Friday, November 8, 2013

TLC Book Tour: The Death of Bees by Lisa O'Donnell (Guest Reviewer)


The Death of Bees by Lisa O’Donnell


Today is Christmas Eve.
Today is my birthday.
Today I am fifteen.
Today I buried my parents in the backyard.
Neither of them were beloved.

Marnie and her little sister, Nelly, are on their own now. Only they know what happened to their parents, Izzy and Gene, and they aren't telling. While life in Glasgow's Maryhill housing estate isn't grand, the girls do have each other. Besides, it's only a year until Marnie will be considered an adult and can legally take care of them both.

As the New Year comes and goes, Lennie, the old man next door, realizes that his young neighbors are alone and need his help. Or does he need theirs? Lennie takes them in—feeds them, clothes them, protects them—and something like a family forms. But soon enough, the sisters' friends, their teachers, and the authorities start asking tougher questions. As one lie leads to another, dark secrets about the girls' family surface, creating complications that threaten to tear them apart.

Written with fierce sympathy and beautiful precision, told in alternating voices, The Death of Bees is an enchanting, grimly comic tale of three lost souls who, unable to answer for themselves, can answer only for one another.

Cheryl’s review

I heard a review of this book on NPR (http://www.npr.org/2013/01/05/168558333/death-of-bees-captures-a-grim-gory-coming-of-age?sc=17&f=1032) last January and added it to my list of books to read. The opening is attention-grabbing and peaked my interest to read the book.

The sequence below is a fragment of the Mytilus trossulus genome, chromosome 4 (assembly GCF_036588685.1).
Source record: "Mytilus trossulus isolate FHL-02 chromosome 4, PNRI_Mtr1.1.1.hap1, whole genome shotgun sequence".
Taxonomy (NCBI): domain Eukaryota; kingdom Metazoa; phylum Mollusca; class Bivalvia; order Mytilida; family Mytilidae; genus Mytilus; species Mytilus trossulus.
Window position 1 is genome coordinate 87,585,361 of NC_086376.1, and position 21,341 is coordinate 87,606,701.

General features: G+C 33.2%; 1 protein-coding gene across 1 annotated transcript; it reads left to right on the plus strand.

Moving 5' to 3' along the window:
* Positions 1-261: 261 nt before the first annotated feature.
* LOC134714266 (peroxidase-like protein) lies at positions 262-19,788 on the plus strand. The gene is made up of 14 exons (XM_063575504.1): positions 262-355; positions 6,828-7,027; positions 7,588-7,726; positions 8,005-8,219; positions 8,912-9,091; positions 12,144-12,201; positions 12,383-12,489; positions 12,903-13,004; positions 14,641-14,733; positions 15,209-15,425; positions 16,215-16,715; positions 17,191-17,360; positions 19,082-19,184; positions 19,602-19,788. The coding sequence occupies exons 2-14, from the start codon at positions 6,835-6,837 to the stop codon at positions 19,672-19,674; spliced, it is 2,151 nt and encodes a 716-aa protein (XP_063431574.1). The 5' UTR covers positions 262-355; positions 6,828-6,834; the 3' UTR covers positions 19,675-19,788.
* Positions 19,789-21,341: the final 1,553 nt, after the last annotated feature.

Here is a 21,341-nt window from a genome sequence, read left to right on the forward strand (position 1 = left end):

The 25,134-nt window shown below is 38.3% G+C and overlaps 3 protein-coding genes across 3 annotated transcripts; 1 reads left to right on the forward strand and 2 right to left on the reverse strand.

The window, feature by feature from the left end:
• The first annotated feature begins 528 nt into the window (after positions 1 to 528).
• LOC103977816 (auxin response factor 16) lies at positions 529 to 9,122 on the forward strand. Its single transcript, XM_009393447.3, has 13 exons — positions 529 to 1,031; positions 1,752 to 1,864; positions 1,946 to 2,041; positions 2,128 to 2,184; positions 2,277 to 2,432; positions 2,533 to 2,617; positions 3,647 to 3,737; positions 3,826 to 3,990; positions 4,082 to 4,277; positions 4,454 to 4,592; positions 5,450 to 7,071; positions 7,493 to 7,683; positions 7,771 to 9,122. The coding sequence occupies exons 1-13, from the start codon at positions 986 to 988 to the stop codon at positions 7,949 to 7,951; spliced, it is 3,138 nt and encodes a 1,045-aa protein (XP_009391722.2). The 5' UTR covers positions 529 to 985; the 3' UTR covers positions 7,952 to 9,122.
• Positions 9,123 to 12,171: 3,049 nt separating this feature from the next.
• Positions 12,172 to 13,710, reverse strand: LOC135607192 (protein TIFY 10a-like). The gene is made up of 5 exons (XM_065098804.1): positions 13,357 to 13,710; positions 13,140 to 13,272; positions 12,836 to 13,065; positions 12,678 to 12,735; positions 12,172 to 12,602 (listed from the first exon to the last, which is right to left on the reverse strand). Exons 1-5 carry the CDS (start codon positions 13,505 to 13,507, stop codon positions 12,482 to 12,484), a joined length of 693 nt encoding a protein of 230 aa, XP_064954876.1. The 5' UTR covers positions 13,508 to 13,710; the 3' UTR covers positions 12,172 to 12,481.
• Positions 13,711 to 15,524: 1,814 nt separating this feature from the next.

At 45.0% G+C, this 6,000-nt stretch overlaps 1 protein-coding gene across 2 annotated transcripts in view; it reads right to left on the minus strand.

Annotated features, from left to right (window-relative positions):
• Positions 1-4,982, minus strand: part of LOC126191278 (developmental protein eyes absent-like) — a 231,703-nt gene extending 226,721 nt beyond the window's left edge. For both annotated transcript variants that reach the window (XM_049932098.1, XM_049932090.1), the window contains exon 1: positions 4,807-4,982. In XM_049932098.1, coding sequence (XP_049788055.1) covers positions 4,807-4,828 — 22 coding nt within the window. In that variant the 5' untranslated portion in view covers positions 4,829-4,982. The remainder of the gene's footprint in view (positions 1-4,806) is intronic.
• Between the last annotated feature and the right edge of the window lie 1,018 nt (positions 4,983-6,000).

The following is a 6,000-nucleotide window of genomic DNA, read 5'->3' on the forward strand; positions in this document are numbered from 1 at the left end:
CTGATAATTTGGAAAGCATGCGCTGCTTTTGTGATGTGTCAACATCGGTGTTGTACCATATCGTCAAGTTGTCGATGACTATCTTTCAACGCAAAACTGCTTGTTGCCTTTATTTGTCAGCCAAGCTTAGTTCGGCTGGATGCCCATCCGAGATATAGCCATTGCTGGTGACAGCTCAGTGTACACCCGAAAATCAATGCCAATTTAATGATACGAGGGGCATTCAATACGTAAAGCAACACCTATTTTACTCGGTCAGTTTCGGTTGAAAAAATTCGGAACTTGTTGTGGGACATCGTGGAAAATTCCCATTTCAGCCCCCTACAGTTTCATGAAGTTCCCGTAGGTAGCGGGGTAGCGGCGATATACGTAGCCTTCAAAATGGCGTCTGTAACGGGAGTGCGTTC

The book is told from three different voices: Marnie, Nelly, and Lennie. The perspectives change quickly, most are only a few pages (or less) but this doesn’t detract from following the story. Sometimes the same event is told from all three perspectives but generally the story continues to progress when the voice changes.

The Death of Bees is a tragic story and O’Donnell aptly captures the “coming of age” story. Marnie vascillates between her desire to act and be seen as an adult while longing to remain someone’s child. Both Marnie and Nelly constantly search for guidance and parent-substitutes, which they sometimes find unexpectedly and sometimes even in each other.

The story seemed to spiral downward by continually creating more challenges and obstacles for the characters to deal with. As the premise of the book started in a tragic way, that wasn’t surprising and I read wondering how the story would be resolved. The ending was abrupt and went in an unexpected direction, which was a bit jarring. Overall, it was an interesting read. It was tragic and sad but the characters were determined and resourceful. They all had the goal to survive as best as they could and also learned from each other. What perhaps they learned most was about who they really were and the meaning of family.


Author Info:
Visit Lisa at her website, connect with her on Facebook, and follow her on Twitter.

Lisa’s Tour Stops

Wednesday, October 23rd: Peppermint PhD
Friday, October 25th: Booksie’s Blog
Monday, October 28th: she treads softly
Wednesday, October 30th: Book-alicious Mama
Thursday, October 31st: Olduvai Reads
Monday, November 4th: Love at First Book
Tuesday, November 5th: A Bookish Way of Life
Wednesday, November 6th: red headed book child
Thursday, November 7th: From the TBR Pile
Tuesday, November 12th: Peeking Between the Pages
Thursday, November 14th: guiltless reading
Thanks Cheryl!
Happy Reading and as always, thanks for stopping by!
red headed book child

3 comments:

trish said...

I love books that explore the meaning of family...probably because I'm always trying to cobble together a family myself. :)

Thanks for being on the tour!

Juju at Tales of Whimsy.com said...

Oh booo that doesn't sound good. I'm thinking I'm glad I passed. Thanks for your great honest review.

Lisa said...

This definitely sounds like something that I'd enjoy - love when stories move back and forth, particularly when you get multiple versions of the same event.